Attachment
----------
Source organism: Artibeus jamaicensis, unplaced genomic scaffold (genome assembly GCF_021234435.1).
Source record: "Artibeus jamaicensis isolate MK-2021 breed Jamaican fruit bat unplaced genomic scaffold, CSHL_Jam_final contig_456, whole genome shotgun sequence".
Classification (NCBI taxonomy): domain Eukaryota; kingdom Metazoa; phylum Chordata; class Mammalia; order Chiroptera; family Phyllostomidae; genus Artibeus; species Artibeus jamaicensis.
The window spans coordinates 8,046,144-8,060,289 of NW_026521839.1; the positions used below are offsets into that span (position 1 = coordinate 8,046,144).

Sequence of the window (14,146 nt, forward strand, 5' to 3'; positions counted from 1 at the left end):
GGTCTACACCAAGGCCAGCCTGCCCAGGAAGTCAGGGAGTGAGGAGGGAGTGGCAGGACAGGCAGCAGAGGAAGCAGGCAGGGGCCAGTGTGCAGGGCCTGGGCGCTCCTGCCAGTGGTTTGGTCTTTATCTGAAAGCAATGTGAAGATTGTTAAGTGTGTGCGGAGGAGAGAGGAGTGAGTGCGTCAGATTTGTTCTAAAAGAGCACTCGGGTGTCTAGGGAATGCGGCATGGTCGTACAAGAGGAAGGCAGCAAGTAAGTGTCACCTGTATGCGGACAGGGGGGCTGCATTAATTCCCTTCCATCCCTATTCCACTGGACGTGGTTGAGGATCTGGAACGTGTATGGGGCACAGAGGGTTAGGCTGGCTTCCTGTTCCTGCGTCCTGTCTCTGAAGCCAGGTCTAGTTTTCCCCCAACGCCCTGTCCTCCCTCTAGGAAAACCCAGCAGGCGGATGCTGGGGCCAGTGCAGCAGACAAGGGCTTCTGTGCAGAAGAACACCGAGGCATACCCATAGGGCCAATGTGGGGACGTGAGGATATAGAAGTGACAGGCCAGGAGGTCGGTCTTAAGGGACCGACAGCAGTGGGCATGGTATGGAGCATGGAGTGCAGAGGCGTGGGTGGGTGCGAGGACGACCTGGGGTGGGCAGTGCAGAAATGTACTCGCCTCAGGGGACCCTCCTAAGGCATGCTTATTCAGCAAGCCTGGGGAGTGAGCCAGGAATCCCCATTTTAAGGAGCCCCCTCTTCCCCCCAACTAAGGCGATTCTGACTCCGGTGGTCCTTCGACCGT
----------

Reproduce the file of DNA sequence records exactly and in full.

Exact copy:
Source organism: Artibeus jamaicensis, unplaced genomic scaffold (genome assembly GCF_021234435.1).
Source record: "Artibeus jamaicensis isolate MK-2021 breed Jamaican fruit bat unplaced genomic scaffold, CSHL_Jam_final contig_456, whole genome shotgun sequence".
Classification (NCBI taxonomy): domain Eukaryota; kingdom Metazoa; phylum Chordata; class Mammalia; order Chiroptera; family Phyllostomidae; genus Artibeus; species Artibeus jamaicensis.
The window spans coordinates 8,046,144-8,060,289 of NW_026521839.1; the positions used below are offsets into that span (position 1 = coordinate 8,046,144).

Sequence of the window (14,146 nt, forward strand, 5' to 3'; positions counted from 1 at the left end):
GGTCTACACCAAGGCCAGCCTGCCCAGGAAGTCAGGGAGTGAGGAGGGAGTGGCAGGACAGGCAGCAGAGGAAGCAGGCAGGGGCCAGTGTGCAGGGCCTGGGCGCTCCTGCCAGTGGTTTGGTCTTTATCTGAAAGCAATGTGAAGATTGTTAAGTGTGTGCGGAGGAGAGAGGAGTGAGTGCGTCAGATTTGTTCTAAAAGAGCACTCGGGTGTCTAGGGAATGCGGCATGGTCGTACAAGAGGAAGGCAGCAAGTAAGTGTCACCTGTATGCGGACAGGGGGGCTGCATTAATTCCCTTCCATCCCTATTCCACTGGACGTGGTTGAGGATCTGGAACGTGTATGGGGCACAGAGGGTTAGGCTGGCTTCCTGTTCCTGCGTCCTGTCTCTGAAGCCAGGTCTAGTTTTCCCCCAACGCCCTGTCCTCCCTCTAGGAAAACCCAGCAGGCGGATGCTGGGGCCAGTGCAGCAGACAAGGGCTTCTGTGCAGAAGAACACCGAGGCATACCCATAGGGCCAATGTGGGGACGTGAGGATATAGAAGTGACAGGCCAGGAGGTCGGTCTTAAGGGACCGACAGCAGTGGGCATGGTATGGAGCATGGAGTGCAGAGGCGTGGGTGGGTGCGAGGACGACCTGGGGTGGGCAGTGCAGAAATGTACTCGCCTCAGGGGACCCTCCTAAGGCATGCTTATTCAGCAAGCCTGGGGAGTGAGCCAGGAATCCCCATTTTAAGGAGCCCCCTCTTCCCCCCAACTAAGGCGATTCTGACTCCGGTGGTCCTTCGACCGT